Neither Oakland nor Macomb county officials appear interested in working with a mediator to resume talks to create a regional water authority with the Detroit Water and Sewerage Department.
Wayne County officials made the appeal this week in the form of a motion in federal court asking for a federal mediator to help resolve the differences, the Detroit Free Press reports. Ficano said he’s confident a mediator can work out differences between the city and suburban leaders.
Discussions are in the “angry” phase, lawyers for Wayne County said in their motion before federal bankruptcy Judge Steven Rhodes, who is overseeing Detroit’s effort to restructure $18 billion in debt.
Macomb County Executive Mark Hackel illustrated the emotional state of the talks in a blunt refusal Thursday to continue talks, saying he has no interest in further discussions with Kevyn Orr, Detroit’s emergency manager. Orr has proposed the regional water authority as a way to raise revenue and help lift Detroit out of bankruptcy.
“I am not having any further discussions with Kevyn Orr or anybody about Detroit water and sewer as part of the bankruptcy,” Hackel told the Free Press. “I don’t see why it has to be part of the bankruptcy process. As soon as Kevyn Orr is gone, we’ll continue our regional efforts. ... He is not one of the regional partners. He’s here for one reason: to settle bankruptcy and deal with creditors. Every time we’ve talked with Orr, he’s had nothing to say about the integrity of the system or about protecting ratepayers. When he’s gone, I’ll be more than happy to sit down.”
Wayne County Executive Robert Ficano said in a statement that he’s optimistic a mediator could “help break through some of the roadblocks to a regional solution.”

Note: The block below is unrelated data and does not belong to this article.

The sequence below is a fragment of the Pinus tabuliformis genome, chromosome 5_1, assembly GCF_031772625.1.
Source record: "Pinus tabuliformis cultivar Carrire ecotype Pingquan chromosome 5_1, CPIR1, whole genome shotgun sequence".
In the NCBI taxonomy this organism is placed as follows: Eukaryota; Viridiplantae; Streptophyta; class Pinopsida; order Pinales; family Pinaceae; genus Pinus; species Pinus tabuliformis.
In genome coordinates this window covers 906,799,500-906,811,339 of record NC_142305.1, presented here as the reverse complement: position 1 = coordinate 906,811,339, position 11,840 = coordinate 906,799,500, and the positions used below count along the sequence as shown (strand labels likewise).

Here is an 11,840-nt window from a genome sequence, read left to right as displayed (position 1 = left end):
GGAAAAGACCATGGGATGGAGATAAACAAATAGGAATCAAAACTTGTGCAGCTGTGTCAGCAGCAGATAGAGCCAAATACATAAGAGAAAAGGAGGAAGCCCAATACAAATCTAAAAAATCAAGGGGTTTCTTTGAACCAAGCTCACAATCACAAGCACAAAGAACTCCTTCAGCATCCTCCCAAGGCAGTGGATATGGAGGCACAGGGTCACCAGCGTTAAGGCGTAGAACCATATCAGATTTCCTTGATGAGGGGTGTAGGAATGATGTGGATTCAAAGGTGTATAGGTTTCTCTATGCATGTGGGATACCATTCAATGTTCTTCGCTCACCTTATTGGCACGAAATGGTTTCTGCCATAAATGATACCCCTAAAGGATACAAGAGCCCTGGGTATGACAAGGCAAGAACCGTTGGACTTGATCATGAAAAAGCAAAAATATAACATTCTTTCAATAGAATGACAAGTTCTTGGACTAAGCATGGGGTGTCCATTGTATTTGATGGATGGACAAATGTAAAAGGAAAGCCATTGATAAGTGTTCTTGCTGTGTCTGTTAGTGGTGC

“We continue to believe that a regional authority, on the right terms that work for the ratepayers, is still the way to go,” Ficano said. “With the court’s assistance, I believe people of good faith can still get a deal done that works.”
However, Oakland County officials declined Ficano’s invitation to join in the call for a federal mediator and are looking at the feasibility of joining with Macomb County to provide an alternative to what has been characterized as “the continued monopolistic use” of the Detroit Water and Sewerage Department.
One of the largest municipal utilities in the country, Detroit Water and Sewerage Department serves Detroit and 127 southeast Michigan communities and provides drinking water for 40 percent of Michigan residents.
Keith Leminiaux, a lawyer for Oakland County, said officials have received no assurance that Orr and his team plan to negotiate in good faith.
“We offered to go into mediation last year, and the city indicated that it was premature,” Lerminiaux said.At next Thursday’s meeting, Oakland County Commissioners will consider a $3 million study on the feasibility of working with Macomb County to create a water system recently unanimously recommended by its finance committee. The meeting starts at 9:30 a.m. in the Oakland County Board of Commissioners Auditorium, 1200 North Telegraph Road in Pontiac.